The Horizontal Levee
A regional solution to the problems of:
- flood risk from sea rise
- water quality concerns in the Bay
- providing key habitat on the Bay’s edge
- finding an affordable solution
A Horizontal Levee is a re-imagining of how a levee looks and what it can do. Instead of a vertical wall to protect against storm surges, a horizontal levee uses vegetation on a slope to break waves. The ecosystems that live on horizontal levees can thrive while helping to further process waste water from treatment plants. For a more in depth overview, read the Oro Loma and Castro Valley Sanitary Districts to Test Experimental Levee brochure, or the Save The Bay Horizontal Levee Report.
“The challenges of modernizing our institutions to handle these multi-benefit projects are more complex that the science or engineering of designing and building them. If this small experimental project succeeds, it will help convince people that the extra effort required to make it compliant with the patchwork of regulations out there, or to use pots of money that normally are reserved for other purposes, may be worth it. Oro Loma has been a wonderful partner on the project.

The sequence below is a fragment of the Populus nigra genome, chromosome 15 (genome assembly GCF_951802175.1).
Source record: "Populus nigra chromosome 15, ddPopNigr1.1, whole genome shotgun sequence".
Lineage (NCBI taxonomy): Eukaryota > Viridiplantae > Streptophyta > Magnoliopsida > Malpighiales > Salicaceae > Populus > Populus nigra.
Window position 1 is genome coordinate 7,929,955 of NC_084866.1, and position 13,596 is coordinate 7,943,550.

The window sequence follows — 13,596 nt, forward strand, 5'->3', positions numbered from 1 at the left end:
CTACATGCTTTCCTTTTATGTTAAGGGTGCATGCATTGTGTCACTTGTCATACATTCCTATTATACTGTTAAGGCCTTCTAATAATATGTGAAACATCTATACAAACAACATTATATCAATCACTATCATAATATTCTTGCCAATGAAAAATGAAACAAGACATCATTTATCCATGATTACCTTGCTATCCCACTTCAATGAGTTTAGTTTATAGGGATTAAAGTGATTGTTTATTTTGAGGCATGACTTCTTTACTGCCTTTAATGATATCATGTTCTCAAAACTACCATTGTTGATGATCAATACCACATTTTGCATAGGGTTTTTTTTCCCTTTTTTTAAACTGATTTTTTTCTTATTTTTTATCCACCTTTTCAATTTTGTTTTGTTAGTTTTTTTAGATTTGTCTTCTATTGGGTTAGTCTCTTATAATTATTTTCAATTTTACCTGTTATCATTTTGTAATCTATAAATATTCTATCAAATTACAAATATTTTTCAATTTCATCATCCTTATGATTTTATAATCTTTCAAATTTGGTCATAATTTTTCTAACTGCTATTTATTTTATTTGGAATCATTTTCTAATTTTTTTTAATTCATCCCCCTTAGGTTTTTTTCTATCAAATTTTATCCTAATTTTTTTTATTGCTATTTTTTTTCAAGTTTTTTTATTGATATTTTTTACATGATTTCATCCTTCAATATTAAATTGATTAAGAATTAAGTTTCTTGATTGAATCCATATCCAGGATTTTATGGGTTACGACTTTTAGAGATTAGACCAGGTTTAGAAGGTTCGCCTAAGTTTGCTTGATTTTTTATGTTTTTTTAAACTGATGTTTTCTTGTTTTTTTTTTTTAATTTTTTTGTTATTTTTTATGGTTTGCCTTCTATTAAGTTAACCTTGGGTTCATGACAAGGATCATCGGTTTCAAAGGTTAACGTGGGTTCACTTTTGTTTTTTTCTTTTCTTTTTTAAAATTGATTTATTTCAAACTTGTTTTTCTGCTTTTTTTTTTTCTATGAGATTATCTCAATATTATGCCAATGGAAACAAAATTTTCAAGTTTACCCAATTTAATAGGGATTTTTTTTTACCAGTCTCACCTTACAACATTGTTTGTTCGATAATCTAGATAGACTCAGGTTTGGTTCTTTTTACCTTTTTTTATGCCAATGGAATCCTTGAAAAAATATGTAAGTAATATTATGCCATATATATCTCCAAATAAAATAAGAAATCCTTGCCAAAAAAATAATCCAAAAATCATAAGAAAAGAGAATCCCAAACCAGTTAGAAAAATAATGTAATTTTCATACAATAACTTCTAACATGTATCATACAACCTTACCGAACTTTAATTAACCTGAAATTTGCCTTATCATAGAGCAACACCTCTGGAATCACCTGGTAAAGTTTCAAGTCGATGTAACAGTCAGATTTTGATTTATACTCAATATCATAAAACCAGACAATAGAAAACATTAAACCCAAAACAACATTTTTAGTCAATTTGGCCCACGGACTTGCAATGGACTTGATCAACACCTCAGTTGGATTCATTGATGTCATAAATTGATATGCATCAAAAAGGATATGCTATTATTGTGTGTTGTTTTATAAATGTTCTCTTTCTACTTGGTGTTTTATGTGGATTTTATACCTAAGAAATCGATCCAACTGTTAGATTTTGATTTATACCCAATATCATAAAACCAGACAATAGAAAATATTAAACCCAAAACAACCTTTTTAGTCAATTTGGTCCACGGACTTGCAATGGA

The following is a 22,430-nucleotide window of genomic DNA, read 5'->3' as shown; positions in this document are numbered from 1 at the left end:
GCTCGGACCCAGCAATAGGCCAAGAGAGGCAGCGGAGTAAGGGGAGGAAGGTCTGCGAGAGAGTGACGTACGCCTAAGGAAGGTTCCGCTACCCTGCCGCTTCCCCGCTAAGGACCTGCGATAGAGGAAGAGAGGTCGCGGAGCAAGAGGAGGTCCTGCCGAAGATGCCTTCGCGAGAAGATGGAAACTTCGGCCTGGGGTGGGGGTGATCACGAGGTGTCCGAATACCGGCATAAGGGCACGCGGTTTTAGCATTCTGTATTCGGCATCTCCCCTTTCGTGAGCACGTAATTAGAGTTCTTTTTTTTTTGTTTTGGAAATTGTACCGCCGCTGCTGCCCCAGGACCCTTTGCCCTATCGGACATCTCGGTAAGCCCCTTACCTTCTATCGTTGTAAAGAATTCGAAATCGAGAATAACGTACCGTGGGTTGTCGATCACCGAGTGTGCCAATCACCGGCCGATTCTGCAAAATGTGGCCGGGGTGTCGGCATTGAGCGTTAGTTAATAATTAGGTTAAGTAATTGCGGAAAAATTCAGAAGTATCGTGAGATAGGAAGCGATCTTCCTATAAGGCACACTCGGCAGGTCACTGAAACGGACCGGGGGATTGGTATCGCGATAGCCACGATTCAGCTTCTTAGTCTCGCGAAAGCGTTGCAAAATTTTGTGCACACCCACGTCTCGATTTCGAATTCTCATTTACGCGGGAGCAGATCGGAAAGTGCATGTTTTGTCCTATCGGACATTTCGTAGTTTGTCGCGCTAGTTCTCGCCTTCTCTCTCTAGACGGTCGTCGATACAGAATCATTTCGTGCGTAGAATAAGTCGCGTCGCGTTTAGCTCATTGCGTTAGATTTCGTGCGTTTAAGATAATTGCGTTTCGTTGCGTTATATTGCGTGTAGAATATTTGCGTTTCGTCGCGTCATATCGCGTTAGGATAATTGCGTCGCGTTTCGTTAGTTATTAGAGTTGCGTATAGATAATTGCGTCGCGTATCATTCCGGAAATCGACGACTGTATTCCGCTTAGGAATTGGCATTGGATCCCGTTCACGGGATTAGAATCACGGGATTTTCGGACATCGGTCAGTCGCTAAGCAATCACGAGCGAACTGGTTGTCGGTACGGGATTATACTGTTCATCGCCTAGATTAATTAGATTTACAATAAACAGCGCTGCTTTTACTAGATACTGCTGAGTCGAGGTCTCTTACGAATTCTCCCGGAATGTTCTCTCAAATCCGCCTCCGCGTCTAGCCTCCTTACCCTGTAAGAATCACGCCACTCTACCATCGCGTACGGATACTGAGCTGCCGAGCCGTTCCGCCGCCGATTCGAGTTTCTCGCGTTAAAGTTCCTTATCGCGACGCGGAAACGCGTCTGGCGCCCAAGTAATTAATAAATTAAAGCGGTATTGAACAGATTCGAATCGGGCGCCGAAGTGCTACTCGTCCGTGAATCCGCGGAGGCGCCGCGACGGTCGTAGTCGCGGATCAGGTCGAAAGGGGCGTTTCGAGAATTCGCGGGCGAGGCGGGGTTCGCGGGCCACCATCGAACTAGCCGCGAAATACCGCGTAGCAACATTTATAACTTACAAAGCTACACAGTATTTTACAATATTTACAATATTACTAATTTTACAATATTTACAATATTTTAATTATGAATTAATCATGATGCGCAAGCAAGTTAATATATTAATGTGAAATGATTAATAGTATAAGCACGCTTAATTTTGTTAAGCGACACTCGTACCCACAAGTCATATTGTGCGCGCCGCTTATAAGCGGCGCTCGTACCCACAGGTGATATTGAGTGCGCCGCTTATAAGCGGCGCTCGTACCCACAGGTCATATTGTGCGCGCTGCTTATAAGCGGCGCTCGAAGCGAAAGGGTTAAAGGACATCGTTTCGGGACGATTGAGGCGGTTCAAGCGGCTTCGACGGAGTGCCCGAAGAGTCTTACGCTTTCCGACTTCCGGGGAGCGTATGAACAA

– David Sedlak
Professor, University of California Berkeley
“Responding to sea level rise in an environmentally friendly way is a decent win; but it can be a grand slam if it succeeds in addressing the water quality, flooding and habitat loss problems we face on our shorelines all at once.”
– Jason Warner
General Manager, Oro Loma Sanitary District
“If we’re going to ask ratepayers to ante up, it’s time to look at all options. Maybe treatment is good enough now that instead of piping wastewater into outfalls in 30 feet of Bay water, we can run it through wetlands. Rather than spending $50 million to rehabilitate our outfall, I’d rather spring for something where we can see the benefits right on our shore”
– Michael Connor
General Manager, East Bay Dischargers Authority